Long-Acting HIV ART: Lessons From a Year of Cabenuva

One year into offering the first long-acting injectable HIV treatment to his patients, Jonathan Angel, MD, head of the Division of Infectious Diseases at the University of Ottawa, Ontario, Canada, reported that 15 of the 21 of patients who started on the regimen are still taking it, all with viral suppression. Those who weren’t cited a combination of inconvenience, injection site pain, and “injection fatigue.”

These are just a few things HIV providers are learning as they begin what Chloe Orkin, MD, professor of HIV medicine at Queen Mary University of London, United Kingdom, called a paradigm shift to long-acting treatment, which may soon include not just shots but rings, implants, and microarray patches.

“It’s a paradigm shift, and we are at the very beginning of this paradigm shift,” said Orkin, commenting during the discussion session of the European AIDS Clinical Society (EACS) 2021 Annual Meeting. “We’re having to change our model and it’s challenging.”

In the United States, the U.S. Food and Drug Administration approved the first long-acting injectable, a combination of cabotegravir and rilpivirine (CAB/RIL; Cabenuva, ViiV Healthcare) in January 2021. But it has been approved in Canada since March 2020 and available at Angel’s clinic since November 2020. It’s also available in Canada as an every-other-month shot. Injected into the buttocks, the shot was found to be nonnferior to standard daily oral treatment in many studies, including the ATLAS, the ATLAS-2M — which tested the every-other-month approach — and FLAIR trials.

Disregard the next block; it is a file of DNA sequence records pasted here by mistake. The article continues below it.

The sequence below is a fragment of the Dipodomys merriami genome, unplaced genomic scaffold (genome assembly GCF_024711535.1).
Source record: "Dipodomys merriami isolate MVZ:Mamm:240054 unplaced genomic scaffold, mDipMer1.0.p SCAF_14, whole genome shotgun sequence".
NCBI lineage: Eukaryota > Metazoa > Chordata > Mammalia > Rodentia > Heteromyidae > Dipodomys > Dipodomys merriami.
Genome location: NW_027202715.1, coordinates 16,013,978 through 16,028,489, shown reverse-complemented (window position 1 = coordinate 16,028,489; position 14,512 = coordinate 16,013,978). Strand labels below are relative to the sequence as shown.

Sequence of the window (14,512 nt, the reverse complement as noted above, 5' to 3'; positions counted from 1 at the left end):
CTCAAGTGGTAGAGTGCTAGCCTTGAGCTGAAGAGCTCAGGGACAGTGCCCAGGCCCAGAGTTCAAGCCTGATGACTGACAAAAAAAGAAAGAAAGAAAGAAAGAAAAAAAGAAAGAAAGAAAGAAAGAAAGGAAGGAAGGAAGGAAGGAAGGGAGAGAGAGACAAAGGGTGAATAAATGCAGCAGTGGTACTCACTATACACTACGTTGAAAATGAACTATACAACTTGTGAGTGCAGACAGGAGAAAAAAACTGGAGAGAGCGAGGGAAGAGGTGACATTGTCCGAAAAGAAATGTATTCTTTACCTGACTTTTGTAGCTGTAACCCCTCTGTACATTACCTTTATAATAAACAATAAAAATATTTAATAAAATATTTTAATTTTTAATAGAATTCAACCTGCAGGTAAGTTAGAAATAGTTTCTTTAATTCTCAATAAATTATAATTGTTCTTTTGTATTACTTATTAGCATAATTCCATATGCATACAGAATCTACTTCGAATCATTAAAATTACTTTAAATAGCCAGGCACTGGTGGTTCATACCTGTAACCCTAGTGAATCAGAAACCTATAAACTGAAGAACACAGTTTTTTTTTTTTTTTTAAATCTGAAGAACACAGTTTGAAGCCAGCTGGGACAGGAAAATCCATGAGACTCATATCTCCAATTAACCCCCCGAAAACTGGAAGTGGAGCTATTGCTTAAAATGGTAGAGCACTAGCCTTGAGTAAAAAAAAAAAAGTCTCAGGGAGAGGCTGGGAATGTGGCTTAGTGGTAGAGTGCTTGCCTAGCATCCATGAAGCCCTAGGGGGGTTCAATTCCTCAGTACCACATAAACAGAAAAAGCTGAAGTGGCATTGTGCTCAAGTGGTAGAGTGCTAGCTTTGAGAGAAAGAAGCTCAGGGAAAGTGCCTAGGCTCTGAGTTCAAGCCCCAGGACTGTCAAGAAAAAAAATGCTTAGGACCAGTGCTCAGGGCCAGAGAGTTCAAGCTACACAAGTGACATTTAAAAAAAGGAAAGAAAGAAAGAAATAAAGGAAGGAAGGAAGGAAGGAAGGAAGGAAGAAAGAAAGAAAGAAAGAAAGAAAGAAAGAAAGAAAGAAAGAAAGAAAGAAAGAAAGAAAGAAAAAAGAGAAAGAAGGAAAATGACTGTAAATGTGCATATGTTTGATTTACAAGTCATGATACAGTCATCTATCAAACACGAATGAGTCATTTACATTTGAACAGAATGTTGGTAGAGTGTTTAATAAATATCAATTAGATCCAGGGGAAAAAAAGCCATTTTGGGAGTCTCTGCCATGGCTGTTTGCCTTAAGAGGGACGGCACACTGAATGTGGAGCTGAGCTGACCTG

Angel’s clinic was part of all three of those trials, so his clinic has had 5 years’ experience preparing for the change in workflow and the new approach the shots require.

Of the 21 people Angel has treated, 11 were white Canadians, nine were Black African, and one was Indigenous Canadian, with women making up a third of the participants. Median age was 51 years, and all patients had had undetectable viral loads before beginning the regimen. (Studies of the drug’s effectiveness in people who struggle to take daily pills are still ongoing.)

Most of those 21 patients had had undetectable viral loads for more than 5 years, but a few had been undetectable for only 6 months before beginning the shots. Their immune systems were also healthy, with a median CD4 count of 618 cells/µL. As in the clinical trials, none of the participants had experienced antiretroviral treatment failure. Because public health insurers in Canada have yet to approve the shots, Angel’s patients receiving Cabenuva also have private health insurance. Up to 90% of people in Canada receive pharmaceutical coverage through public insurance; therefore, the shot is not yet widely available.

Twenty patients switched from integrase inhibitor regimens, and one had been receiving a non-nucleoside reverse transcriptase inhibitor–based regimen before starting Cabenuva.

And although the drug has not been approved for shot initiation this way, two patients requested — and Angel agreed — to start them on the shots without first doing a month of daily pills to check for safety.

“This is my conclusion from these data: the oral lead-in period is not necessary,” Angel said in his presentation at the meeting. “It can provide some comfort to either a physician or a patient, but it does not seem to be medically necessary.”